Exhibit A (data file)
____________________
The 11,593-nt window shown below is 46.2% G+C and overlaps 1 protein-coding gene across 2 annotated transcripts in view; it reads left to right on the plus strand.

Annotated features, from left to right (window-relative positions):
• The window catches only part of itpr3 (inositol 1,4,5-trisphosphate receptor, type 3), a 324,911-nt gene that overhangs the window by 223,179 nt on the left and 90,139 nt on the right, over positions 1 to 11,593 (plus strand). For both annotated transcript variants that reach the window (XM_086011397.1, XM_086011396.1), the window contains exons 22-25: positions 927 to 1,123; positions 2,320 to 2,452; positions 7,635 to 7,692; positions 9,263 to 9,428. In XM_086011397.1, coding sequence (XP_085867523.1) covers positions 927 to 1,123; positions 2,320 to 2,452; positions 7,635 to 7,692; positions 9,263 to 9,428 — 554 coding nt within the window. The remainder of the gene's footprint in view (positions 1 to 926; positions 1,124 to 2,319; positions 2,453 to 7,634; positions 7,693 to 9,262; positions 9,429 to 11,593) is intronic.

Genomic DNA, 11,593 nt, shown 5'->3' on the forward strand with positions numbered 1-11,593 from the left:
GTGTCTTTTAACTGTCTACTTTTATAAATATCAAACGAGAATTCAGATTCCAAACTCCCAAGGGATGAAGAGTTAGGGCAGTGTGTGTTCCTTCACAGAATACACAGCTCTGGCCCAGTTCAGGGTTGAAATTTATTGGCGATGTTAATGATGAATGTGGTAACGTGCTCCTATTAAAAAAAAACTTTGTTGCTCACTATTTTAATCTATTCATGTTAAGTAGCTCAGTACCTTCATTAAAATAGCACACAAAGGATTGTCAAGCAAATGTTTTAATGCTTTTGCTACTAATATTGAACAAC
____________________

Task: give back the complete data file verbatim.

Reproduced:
The 11,593-nt window shown below is 46.2% G+C and overlaps 1 protein-coding gene across 2 annotated transcripts in view; it reads left to right on the plus strand.

Annotated features, from left to right (window-relative positions):
• The window catches only part of itpr3 (inositol 1,4,5-trisphosphate receptor, type 3), a 324,911-nt gene that overhangs the window by 223,179 nt on the left and 90,139 nt on the right, over positions 1 to 11,593 (plus strand). For both annotated transcript variants that reach the window (XM_086011397.1, XM_086011396.1), the window contains exons 22-25: positions 927 to 1,123; positions 2,320 to 2,452; positions 7,635 to 7,692; positions 9,263 to 9,428. In XM_086011397.1, coding sequence (XP_085867523.1) covers positions 927 to 1,123; positions 2,320 to 2,452; positions 7,635 to 7,692; positions 9,263 to 9,428 — 554 coding nt within the window. The remainder of the gene's footprint in view (positions 1 to 926; positions 1,124 to 2,319; positions 2,453 to 7,634; positions 7,693 to 9,262; positions 9,429 to 11,593) is intronic.

Genomic DNA, 11,593 nt, shown 5'->3' on the forward strand with positions numbered 1-11,593 from the left:
GTGTCTTTTAACTGTCTACTTTTATAAATATCAAACGAGAATTCAGATTCCAAACTCCCAAGGGATGAAGAGTTAGGGCAGTGTGTGTTCCTTCACAGAATACACAGCTCTGGCCCAGTTCAGGGTTGAAATTTATTGGCGATGTTAATGATGAATGTGGTAACGTGCTCCTATTAAAAAAAAACTTTGTTGCTCACTATTTTAATCTATTCATGTTAAGTAGCTCAGTACCTTCATTAAAATAGCACACAAAGGATTGTCAAGCAAATGTTTTAATGCTTTTGCTACTAATATTGAACAAC